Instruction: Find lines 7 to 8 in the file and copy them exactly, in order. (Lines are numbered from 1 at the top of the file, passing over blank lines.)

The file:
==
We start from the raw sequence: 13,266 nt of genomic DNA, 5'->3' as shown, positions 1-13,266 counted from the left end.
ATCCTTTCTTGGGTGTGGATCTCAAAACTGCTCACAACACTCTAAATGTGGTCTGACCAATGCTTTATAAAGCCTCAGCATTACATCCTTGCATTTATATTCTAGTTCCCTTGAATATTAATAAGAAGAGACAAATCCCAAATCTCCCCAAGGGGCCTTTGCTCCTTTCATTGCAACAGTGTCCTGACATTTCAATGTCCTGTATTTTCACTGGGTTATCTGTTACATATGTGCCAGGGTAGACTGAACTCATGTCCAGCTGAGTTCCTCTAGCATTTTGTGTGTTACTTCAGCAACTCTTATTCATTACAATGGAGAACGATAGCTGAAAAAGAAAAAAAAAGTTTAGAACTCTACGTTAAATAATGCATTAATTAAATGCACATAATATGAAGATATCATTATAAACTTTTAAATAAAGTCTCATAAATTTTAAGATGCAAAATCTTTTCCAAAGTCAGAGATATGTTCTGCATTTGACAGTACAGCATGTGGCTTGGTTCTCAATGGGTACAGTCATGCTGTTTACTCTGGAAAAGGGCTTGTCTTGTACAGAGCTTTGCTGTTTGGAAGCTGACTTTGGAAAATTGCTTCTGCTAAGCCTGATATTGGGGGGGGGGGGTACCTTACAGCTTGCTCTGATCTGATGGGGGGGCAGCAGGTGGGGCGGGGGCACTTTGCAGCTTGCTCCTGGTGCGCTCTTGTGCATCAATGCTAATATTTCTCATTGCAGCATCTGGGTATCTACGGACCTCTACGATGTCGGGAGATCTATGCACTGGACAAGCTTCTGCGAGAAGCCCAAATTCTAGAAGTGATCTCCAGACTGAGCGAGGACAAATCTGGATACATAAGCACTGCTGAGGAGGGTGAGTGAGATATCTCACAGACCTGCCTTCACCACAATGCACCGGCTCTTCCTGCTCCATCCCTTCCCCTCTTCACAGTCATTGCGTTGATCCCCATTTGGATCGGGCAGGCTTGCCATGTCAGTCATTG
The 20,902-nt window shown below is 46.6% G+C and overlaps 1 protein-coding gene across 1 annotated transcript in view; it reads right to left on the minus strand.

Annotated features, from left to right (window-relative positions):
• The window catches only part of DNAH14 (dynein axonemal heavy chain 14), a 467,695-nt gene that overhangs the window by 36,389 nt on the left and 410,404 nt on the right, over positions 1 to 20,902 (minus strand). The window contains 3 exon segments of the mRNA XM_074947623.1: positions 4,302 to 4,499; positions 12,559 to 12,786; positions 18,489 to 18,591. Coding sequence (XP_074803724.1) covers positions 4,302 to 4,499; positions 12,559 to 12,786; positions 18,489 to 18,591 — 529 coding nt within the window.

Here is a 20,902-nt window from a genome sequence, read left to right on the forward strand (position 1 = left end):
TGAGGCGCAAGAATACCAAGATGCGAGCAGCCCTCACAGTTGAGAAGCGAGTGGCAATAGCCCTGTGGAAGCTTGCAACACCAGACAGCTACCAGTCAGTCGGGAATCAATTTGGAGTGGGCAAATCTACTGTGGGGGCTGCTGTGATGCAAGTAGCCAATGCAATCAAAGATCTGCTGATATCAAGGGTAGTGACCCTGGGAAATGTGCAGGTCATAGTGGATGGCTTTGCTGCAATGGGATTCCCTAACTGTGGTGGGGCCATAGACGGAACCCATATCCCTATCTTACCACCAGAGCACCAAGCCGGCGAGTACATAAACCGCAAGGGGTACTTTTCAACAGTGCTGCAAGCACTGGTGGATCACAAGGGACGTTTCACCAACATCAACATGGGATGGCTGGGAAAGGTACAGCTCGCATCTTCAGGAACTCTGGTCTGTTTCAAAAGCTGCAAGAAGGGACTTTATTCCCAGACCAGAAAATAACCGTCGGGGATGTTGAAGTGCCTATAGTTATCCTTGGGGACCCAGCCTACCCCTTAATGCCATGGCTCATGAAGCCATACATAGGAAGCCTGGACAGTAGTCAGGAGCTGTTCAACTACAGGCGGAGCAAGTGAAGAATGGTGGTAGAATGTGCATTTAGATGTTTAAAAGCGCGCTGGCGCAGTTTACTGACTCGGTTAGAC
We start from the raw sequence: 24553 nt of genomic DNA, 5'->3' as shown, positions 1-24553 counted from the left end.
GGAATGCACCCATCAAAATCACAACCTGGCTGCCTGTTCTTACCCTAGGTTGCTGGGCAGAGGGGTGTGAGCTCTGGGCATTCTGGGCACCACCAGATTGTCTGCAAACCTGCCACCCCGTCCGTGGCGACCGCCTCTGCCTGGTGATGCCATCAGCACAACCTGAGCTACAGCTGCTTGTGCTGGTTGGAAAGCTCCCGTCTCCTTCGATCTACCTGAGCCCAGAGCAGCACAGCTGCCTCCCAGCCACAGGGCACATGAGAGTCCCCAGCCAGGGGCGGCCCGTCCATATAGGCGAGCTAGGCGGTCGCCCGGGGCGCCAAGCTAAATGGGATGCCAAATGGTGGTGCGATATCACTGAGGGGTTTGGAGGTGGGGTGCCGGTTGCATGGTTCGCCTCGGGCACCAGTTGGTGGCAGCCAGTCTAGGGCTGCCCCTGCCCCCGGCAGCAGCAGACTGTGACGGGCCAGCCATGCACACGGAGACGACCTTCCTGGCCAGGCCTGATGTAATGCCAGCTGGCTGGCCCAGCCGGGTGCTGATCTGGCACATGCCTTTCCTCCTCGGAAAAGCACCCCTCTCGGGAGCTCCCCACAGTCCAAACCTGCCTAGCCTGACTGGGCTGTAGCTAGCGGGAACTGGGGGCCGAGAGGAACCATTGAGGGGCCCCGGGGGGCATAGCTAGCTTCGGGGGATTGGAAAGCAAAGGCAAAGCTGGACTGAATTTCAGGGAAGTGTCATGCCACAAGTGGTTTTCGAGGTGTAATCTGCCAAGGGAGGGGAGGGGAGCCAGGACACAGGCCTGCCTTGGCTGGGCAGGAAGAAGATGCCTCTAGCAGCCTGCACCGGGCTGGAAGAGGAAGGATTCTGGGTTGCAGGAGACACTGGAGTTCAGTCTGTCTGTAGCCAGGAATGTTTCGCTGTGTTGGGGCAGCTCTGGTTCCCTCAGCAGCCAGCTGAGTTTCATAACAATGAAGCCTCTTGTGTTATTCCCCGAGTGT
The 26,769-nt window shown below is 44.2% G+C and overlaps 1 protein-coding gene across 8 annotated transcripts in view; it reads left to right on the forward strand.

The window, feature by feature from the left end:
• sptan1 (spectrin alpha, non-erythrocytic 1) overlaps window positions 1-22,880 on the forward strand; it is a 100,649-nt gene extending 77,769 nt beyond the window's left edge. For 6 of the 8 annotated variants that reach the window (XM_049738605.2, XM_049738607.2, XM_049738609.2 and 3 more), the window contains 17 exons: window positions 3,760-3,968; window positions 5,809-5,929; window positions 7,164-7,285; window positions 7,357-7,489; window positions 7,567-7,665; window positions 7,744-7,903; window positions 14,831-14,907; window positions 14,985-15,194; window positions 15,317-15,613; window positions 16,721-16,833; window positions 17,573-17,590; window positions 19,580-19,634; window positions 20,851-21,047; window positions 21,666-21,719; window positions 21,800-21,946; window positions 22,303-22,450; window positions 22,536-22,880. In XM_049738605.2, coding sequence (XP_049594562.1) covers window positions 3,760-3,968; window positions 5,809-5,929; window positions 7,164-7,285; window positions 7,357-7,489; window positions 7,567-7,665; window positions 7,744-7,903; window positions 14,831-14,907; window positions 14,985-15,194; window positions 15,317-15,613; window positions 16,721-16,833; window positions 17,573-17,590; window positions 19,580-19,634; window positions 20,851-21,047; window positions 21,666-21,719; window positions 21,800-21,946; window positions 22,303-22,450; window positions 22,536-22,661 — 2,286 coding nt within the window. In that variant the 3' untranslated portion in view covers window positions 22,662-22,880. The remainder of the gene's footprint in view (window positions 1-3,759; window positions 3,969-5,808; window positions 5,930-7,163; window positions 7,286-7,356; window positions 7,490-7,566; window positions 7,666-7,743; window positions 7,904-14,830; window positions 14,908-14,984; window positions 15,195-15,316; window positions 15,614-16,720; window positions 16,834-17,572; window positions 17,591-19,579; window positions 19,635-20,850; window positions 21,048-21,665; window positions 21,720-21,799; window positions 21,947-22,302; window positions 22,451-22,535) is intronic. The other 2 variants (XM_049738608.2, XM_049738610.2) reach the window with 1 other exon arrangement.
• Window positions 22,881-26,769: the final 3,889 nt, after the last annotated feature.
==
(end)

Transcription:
TGAGGCGCAAGAATACCAAGATGCGAGCAGCCCTCACAGTTGAGAAGCGAGTGGCAATAGCCCTGTGGAAGCTTGCAACACCAGACAGCTACCAGTCAGTCGGGAATCAATTTGGAGTGGGCAAATCTACTGTGGGGGCTGCTGTGATGCAAGTAGCCAATGCAATCAAAGATCTGCTGATATCAAGGGTAGTGACCCTGGGAAATGTGCAGGTCATAGTGGATGGCTTTGCTGCAATGGGATTCCCTAACTGTGGTGGGGCCATAGACGGAACCCATATCCCTATCTTACCACCAGAGCACCAAGCCGGCGAGTACATAAACCGCAAGGGGTACTTTTCAACAGTGCTGCAAGCACTGGTGGATCACAAGGGACGTTTCACCAACATCAACATGGGATGGCTGGGAAAGGTACAGCTCGCATCTTCAGGAACTCTGGTCTGTTTCAAAAGCTGCAAGAAGGGACTTTATTCCCAGACCAGAAAATAACCGTCGGGGATGTTGAAGTGCCTATAGTTATCCTTGGGGACCCAGCCTACCCCTTAATGCCATGGCTCATGAAGCCATACATAGGAAGCCTGGACAGTAGTCAGGAGCTGTTCAACTACAGGCGGAGCAAGTGAAGAATGGTGGTAGAATGTGCATTTAGATGTTTAAAAGCGCGCTGGCGCAGTTTACTGACTCGGTTAGAC
We start from the raw sequence: 24553 nt of genomic DNA, 5'->3' as shown, positions 1-24553 counted from the left end.